Herbert Hoover was one of two American presidents to give away his salary to charity (John F. Kennedy being the other). His $75,000 salary was joined by his anonymous donations of $25,000 a year to aid victims of the Depression.
The Hoovers kept their own family shielded from view. Second son Allan was studying at Stanford University and so appeared infrequently in Washington, D.C. When Herbert Jr. (whom his father called “Bub”) contracted tuberculosis and was confined to a North Carolina treatment center, daughter-in-law Margaret and grandchildren Peggy Ann, Joan, and Herbert III (known as Pete) lived at the White House. Advisers wanted the youngsters brought into the spotlight to soften their grandfather's rigid image, but Hoover flatly refused to exploit his family.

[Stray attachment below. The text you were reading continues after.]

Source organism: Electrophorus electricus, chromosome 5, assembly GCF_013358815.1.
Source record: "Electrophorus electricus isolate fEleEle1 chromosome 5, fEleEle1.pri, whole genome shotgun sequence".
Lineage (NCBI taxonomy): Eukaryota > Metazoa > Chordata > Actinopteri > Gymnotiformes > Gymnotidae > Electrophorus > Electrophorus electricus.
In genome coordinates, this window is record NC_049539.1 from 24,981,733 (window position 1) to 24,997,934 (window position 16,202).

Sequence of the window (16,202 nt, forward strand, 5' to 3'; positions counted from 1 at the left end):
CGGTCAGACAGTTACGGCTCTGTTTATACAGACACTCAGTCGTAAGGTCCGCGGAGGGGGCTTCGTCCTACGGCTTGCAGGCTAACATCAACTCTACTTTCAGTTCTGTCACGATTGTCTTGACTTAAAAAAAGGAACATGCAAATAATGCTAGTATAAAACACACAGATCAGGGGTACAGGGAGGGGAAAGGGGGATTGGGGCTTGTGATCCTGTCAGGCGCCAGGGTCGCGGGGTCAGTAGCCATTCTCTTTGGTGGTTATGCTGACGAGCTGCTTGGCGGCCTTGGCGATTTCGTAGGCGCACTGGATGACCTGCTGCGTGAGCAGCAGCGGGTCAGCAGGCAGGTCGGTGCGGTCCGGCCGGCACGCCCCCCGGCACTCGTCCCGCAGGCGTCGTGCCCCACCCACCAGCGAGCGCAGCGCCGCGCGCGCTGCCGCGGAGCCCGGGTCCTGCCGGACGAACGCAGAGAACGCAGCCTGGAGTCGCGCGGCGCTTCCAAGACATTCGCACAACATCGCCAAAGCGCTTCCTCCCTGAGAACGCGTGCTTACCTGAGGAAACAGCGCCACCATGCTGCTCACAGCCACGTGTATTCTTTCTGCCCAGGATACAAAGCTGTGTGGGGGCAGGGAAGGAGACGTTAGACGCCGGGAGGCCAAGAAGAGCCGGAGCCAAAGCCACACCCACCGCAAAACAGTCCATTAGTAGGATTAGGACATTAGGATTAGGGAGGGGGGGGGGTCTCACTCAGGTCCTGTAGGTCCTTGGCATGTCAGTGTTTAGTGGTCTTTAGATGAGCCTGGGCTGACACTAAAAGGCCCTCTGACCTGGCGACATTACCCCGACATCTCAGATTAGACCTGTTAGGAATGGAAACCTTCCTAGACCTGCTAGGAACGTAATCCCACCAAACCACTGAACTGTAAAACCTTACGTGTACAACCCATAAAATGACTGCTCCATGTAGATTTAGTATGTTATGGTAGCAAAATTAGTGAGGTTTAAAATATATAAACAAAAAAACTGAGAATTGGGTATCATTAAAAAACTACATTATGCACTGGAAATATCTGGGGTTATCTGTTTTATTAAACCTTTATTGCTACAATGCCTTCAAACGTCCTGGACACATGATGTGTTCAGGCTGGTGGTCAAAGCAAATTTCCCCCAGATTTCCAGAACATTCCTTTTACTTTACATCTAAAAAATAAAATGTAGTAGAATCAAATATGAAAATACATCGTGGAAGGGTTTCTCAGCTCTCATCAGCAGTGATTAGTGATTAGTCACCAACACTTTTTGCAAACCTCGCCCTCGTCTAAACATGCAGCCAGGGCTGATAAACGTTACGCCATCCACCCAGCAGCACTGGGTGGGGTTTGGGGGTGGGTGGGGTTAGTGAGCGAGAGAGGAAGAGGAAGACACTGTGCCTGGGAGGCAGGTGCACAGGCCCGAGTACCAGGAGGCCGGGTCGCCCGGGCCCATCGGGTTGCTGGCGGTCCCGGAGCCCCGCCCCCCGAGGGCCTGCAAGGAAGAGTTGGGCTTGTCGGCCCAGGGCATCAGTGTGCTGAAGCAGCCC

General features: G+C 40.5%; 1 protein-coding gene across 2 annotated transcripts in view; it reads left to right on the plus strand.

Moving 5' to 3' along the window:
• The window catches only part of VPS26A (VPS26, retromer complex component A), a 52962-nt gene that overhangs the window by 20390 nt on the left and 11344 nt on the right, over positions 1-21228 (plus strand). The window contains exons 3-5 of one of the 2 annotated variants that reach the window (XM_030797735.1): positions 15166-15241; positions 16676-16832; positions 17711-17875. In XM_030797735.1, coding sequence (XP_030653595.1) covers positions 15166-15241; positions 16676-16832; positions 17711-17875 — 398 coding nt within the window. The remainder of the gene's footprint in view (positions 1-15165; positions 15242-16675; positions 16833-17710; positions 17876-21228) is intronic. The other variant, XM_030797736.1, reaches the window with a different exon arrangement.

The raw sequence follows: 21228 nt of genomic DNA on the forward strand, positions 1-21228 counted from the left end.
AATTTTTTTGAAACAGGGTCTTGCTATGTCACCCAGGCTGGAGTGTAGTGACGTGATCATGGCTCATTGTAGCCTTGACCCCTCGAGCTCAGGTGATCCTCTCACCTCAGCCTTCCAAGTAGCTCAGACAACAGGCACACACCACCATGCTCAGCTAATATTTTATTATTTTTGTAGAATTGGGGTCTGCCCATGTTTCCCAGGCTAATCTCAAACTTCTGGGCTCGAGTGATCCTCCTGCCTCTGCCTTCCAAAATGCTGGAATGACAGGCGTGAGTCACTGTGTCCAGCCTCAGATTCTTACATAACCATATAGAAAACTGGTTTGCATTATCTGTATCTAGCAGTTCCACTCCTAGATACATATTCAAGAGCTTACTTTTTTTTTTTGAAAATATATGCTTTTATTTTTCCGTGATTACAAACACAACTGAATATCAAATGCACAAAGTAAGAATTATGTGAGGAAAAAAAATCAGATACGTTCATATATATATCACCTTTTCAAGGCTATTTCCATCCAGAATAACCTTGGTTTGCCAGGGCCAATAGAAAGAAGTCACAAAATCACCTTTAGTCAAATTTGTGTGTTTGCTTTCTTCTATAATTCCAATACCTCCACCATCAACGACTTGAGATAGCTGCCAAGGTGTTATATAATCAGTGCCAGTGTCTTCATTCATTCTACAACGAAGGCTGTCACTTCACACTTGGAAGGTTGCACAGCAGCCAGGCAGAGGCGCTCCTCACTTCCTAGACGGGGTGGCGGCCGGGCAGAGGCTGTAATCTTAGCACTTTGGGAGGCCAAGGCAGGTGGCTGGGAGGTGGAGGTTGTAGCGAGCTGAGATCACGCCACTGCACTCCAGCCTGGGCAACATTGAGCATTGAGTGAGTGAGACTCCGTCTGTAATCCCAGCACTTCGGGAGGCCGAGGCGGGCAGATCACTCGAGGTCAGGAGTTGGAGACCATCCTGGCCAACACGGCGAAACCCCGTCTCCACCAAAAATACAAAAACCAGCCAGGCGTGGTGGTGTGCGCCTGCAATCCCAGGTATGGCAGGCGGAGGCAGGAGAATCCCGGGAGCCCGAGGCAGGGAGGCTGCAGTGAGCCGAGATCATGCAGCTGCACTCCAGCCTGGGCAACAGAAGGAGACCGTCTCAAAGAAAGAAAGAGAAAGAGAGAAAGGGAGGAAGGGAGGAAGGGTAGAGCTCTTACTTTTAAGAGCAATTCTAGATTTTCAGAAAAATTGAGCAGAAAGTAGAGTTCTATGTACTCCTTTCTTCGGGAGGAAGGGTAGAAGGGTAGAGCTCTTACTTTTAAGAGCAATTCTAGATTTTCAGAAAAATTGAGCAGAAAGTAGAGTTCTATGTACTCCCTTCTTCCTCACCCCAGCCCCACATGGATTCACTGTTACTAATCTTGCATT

Since the upstairs family quarters of the White House was "bleak as a New England barn," it did not take long for Lou to replace the dreary furnishings with cherished pieces from their own homes. She also refurbished some of President James Monroe's elegant Empire furniture for the ceremonial East Room.